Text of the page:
At the La Verne City Council meeting on Monday March 1, the City’s Community Development Department awarded seven local projects and businesses with its Community Design Awards. The projects were awarded in the categories of Historic Preservation & Adaptive Reuse, Institutional, Public Art, Residential and Interior Design.
After soliciting nominations from the City Council, Planning Commission and City staff, seven worthy projects completed within the previous two years (2019-2020) were ultimately selected to receive an award. In order to qualify, the project had to meet the conceptual criteria within its nominated category. Criteria for each category ranged from functionality to use of materials to creativity, as well as design and architectural compatibility with its neighborhood and cultural relevance.
In the City’s General Plan, which prescribes policies for future land use and development, La Verne specifies a Community Design Element with the purpose of protecting the City’s small-town charm, promoting sustainability and improving architectural quality.
“We understand the considerable labor and effort that go into planning these extensive design and development projects,” said La Verne Mayor Tim Hepburn. “We are pleased that, despite the COVID-19 pandemic, we were able to continue this biennial tradition of recognizing our community’s excellence in design.”
The following projects were awarded 2021 La Verne Community Design Awards (LVCDA) with its corresponding categories:
- Historic Preservation & Adaptive Reuse, Institutional, and Public Art – The Ludwick Center at the University of La Verne – This Center was the second major project that the University of La Verne completed after its master plan was approved in 2017. It involved the repurposing of the well-known existing Brandt Hall residence and also included public art features, such as an intricately patterned bronze metal screen on its stairway.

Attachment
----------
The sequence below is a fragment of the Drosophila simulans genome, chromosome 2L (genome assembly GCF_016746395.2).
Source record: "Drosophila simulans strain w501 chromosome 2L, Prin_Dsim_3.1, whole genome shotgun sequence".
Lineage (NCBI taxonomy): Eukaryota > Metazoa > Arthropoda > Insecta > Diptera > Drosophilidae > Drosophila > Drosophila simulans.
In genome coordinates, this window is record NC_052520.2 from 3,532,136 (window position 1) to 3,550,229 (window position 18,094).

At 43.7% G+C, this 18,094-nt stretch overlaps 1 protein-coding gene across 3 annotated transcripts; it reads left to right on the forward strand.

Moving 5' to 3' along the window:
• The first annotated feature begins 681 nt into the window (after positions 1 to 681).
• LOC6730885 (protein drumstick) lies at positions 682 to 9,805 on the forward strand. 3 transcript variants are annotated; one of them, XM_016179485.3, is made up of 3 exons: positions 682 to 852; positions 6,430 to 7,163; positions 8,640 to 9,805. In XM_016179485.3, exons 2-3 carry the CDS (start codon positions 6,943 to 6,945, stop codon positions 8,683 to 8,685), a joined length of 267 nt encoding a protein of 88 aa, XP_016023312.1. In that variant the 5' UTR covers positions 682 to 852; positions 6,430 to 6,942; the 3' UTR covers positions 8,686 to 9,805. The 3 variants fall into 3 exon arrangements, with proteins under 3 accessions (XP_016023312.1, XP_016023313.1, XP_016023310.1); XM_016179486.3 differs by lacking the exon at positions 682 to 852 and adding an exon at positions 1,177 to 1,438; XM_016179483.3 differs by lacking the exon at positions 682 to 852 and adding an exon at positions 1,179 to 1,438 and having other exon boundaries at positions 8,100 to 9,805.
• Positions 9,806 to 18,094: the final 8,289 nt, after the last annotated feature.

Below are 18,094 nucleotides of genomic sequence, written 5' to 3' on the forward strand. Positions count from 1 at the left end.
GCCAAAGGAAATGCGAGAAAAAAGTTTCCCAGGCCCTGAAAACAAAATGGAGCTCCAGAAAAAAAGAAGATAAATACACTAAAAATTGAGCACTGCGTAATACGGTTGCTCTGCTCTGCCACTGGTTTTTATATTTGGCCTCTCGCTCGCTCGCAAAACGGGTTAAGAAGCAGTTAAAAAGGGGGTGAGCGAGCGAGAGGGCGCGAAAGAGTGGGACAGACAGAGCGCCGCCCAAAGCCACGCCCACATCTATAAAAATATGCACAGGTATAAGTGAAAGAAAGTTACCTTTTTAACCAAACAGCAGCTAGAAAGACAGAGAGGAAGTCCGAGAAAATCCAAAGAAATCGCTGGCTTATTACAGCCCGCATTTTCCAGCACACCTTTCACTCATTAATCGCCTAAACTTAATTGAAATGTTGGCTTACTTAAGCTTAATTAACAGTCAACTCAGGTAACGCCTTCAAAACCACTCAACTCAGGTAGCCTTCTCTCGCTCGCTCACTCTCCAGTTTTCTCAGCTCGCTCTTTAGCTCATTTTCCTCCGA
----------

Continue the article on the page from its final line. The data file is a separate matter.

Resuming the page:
- Residential – The Pieroth House – Owned by longtime La Verne residents Paul and Jessica Pieroth, the Pieroth House was specially designed to protect and accentuate the significant oak trees on the property.
- Residential and Public Art – La Verne Landing – The La Verne Landing by WF Construction is a 38- unit apartment building and is notable for being the first large-scale development project to be completed within the Old Town La Verne Specific Plan area, which was drafted to accommodate future development adjacent to the Gold Line station. The public art piece reflects an abstract interpretation of elements that shaped La Verne, including the foothills, citrus groves and railways.
- Interior Design – Magic Tea – Owners Alex Xiao and Fenny Cheung’s love for bubble tea-inspired them to start Magic Tea, a small business that specializes in bubble tea drinks and various snacks.
- Interior Design – Moxie Salon – Jeanette Paz, owner of Moxie Salon, is a long-time business owner and hair stylist having opened her first salon in 2000. With Moxie Salon Jeanette sought to create an inviting and warm atmosphere where customers and co-workers alike can feel at home.
- Interior Design – MJ’s Onestop Barbershop – Majed Jajieh is the owner of MJ’s One Stop Barbershop, a small business with two other locations outside of La Verne. Majed, who had dreamed of owning hisown business since childhood, put in a great deal of effort to transform his barbershop into a place La Verne residents would love and appreciate.
- Public Art – Citrus Hall “Origins” at the University of La Verne – Citrus Hall “Origins” by local artist Brian Worley reflects a modern interpretation of the historic citrus industry and the role it played in the development of the City of La Verne and the University of La Verne.
“La Verne is a unique community in many ways, one of which being its commitment to harmonious architecture and maintaining its unique character,” said La Verne Associate Planner Maia McCurley. “We offer these design awards to promote good design and distinctive development while maintaining the historic uniquities within the City of La Verne.”